Ah-Ha Moments Post-Reflection

Informal/Formal Assessment


The underlying purpose of assessment is to obtain useful information to inform instruction. This is why it is important to consider ethical practices, and to not get into the habit of assessing without intentional purpose. For example, a screening assessment should not be used for diagnostics. Another important ethical practice is to holistically look at the whole child, an indicator of successful assessment practices, verses looking at and making decisions based off of isolated data. One way to ensure the gathering of a comprehensive compilation of data is to use multiple means of assessment methods - both informal and formal. Age and developmentally appropriateness also falls under ethics.

Norm-Referenced Assessments

Basal levels (point below which correct responses are assumed) and ceiling levels (point above which correct responses are assumed) are always important considerations when administering a formal assessment. The examiner should be familiar with both of these levels prior to administering the assessment.

Assessment Toolbox Resources

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Assessment Framework

Faucets and Considerations of Assessment

  • purpose (informs instruction/identifies students eligible for services/answers ?s @ students)
  • different types/approaches (formal/informal, summative/formative, etc)
  • SEM
  • skills and knowledge related to students with special needs
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  • inform instruction
  • identify students eligible for services
  • gather/interpret information to answer questions about students':

-abilities/interests/strengths/"opportunity areas"

-skill mastery

-content knowledge

-behavioral functioning

-unsolved problems (Greene, 2008)

This information allows us to:

  • determine prior knowledge
  • make changes to instruction/assessment as needed
  • improve our teaching practice
  • determine elibility


Examples of INFORMAL assessment

interviews, observations, assignments, anecdotes, running records, event recording, duration recording, intensity recording, latency recording, interval recording, rating scale, checklist, probe, think aloud, cloze procedure, survey, questionnaire, conference, journal, self-assessment, peer assessment, graphic organizer, letter/sound recognition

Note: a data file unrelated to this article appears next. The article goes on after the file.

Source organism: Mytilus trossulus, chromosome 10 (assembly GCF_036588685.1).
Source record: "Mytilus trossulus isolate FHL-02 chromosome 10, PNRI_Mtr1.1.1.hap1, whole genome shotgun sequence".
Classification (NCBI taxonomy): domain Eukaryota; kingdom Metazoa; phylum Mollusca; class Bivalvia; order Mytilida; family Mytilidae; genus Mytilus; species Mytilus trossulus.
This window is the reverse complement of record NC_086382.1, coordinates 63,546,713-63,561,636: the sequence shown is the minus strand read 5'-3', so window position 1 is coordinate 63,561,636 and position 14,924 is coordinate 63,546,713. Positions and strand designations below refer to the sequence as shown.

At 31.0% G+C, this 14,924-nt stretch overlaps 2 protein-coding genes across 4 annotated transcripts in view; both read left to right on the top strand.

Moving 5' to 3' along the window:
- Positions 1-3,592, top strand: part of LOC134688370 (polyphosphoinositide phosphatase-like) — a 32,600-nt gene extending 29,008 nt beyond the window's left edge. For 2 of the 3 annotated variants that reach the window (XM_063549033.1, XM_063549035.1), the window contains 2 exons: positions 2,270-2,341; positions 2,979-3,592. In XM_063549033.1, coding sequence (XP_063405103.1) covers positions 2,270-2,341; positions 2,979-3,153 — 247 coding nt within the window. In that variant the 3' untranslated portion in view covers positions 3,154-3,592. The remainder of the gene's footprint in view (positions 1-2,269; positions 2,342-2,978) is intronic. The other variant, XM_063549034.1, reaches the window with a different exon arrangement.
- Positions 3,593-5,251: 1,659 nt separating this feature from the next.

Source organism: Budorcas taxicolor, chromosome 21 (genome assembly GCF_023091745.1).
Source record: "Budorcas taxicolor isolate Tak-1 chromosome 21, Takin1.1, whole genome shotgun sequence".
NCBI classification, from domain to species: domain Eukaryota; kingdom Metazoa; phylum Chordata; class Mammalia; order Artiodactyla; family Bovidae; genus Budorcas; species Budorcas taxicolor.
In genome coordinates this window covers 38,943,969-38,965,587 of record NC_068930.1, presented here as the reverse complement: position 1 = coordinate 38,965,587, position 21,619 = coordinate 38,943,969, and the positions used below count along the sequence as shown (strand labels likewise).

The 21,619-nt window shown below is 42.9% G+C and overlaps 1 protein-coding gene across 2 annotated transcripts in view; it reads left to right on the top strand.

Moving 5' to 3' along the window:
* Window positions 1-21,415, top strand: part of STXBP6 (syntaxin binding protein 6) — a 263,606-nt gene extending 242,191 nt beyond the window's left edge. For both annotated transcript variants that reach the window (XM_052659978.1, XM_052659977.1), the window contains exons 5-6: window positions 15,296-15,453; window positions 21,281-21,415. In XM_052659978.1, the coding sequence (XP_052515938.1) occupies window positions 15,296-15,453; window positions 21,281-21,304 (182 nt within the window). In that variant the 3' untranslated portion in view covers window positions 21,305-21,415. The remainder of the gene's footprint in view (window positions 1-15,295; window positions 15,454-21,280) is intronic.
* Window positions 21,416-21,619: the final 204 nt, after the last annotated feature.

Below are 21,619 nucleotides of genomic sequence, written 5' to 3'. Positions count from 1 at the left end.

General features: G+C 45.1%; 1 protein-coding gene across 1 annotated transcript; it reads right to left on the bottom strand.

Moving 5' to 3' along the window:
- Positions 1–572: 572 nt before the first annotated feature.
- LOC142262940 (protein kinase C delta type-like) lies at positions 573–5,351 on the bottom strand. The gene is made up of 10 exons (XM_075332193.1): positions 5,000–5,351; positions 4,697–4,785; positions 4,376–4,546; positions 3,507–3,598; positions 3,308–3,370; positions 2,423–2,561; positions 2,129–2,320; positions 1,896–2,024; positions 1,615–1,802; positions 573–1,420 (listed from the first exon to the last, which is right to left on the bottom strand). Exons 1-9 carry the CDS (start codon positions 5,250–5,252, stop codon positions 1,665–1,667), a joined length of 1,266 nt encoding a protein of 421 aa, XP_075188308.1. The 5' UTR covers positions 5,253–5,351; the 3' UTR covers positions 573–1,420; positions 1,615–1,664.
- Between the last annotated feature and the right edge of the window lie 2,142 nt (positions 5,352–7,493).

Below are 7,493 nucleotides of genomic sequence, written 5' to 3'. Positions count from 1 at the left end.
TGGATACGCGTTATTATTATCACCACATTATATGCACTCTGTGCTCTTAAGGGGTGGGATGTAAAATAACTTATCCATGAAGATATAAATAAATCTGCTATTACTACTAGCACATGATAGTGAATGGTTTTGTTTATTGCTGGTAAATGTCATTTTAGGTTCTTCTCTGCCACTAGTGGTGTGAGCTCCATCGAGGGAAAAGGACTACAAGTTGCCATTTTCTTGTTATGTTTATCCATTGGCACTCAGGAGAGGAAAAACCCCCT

Examples of FORMAL assessments

Behavioral and Emotional Rating Scale (BERS-2), Wide Range Achievement Test (WRAT-4), Peabody Picture Vocabulary Test-4, Test of Written Language (TOWL), Woodcock-Johnson IV (WJIV), Vineland Adaptive Behavior Scales, Devereaux Early Childhood Assessment (DECA), Comprehensive Test of Phonological Processing (CTOPP-2), Detroit Test of Learning Aptitude, Expressive One-Word Picture Vocabulary Test, Vineland Social-Emotional Early Childhood Scales, Young Children's Achievement Test (YCAT), Social Skills Rating System, The Gray Oral Reading Test, Key Math,

One of my greatest take-aways from this course were the points driven home both by the online modules as well as the "Assessment for Learning Video."

Clarifying, understanding, and sharing learning INTENTIONS:
  • show examples of work of different qualities
  • exit tickets
  • The Big 5 (analytical, conceptual, information management, communication, meta-cognition)

Engineering effective classroom discussions, tasks, and activities that ELICIT EVIDENCE of LEARNING:
  • multi-participant questions
  • student answer simultaneously on mini-white boards
  • "no hands up" - use this to activate all students by saying hands can only go up to ask questions/not to answer
  • flipped classroom

Provide feedback that MOTIVATES and moves learners FORWARD:
  • 'two stars and a wish' approach to constructive feedback
  • specific examples

Activate students as a learning RESOURCE for one another:
  • checklists can be used to help guide and support the feedback that students give to each other

Activate students as OWNERS of their own learning:
  • "C3B4ME" - Encourage students to always check three resources before asking for help
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The best feedback is not feedback given to students, but that which is given to the teacher through collecting and reading the work of the class, then PLANNING and ADJUSTING the next lesson to MEET STUDENT NEEDS!


The SEM is often not reported. Scores are not considered TRUE SCORES unless the SEM is considered. When the SEM is small, we can be more confident of a score; when the SEM is large, there is less confidence in the score. Thus, it follows that the more reliable a test is, the smaller the SEM and the more confidence we can have. The less reliable a test, the larger the SEM and the more uncertainty we have in a score (Cohen & Spenciner, 2014).


Per the IRIS Assessment module: Regarding standards-based reform - If it is important for "regular education" students to learn certain content, then it is equally important for ALL students to learn it - including students with special needs and disabilities.

Important considerations:

  • students with disabilities should have access to the general education curriculum
  • knowledge of alternate assessments and when appropriate to administer
  • InTASC standards address what special education teachers need to know and be able to do when teaching students with disabilities (Cohen & Spencer, 2014)


Cohen & Spenciner (2014). Assessment of Children and Youth with Special Needs (5th Edition). Pearson. Kindle Edition.

Greene, Ross W. (2008). Lost at School: Why Our Kids with Behavioral Challenges are Falling Through the Cracks and How We Can Help Them. Scribner. Kindle Edition.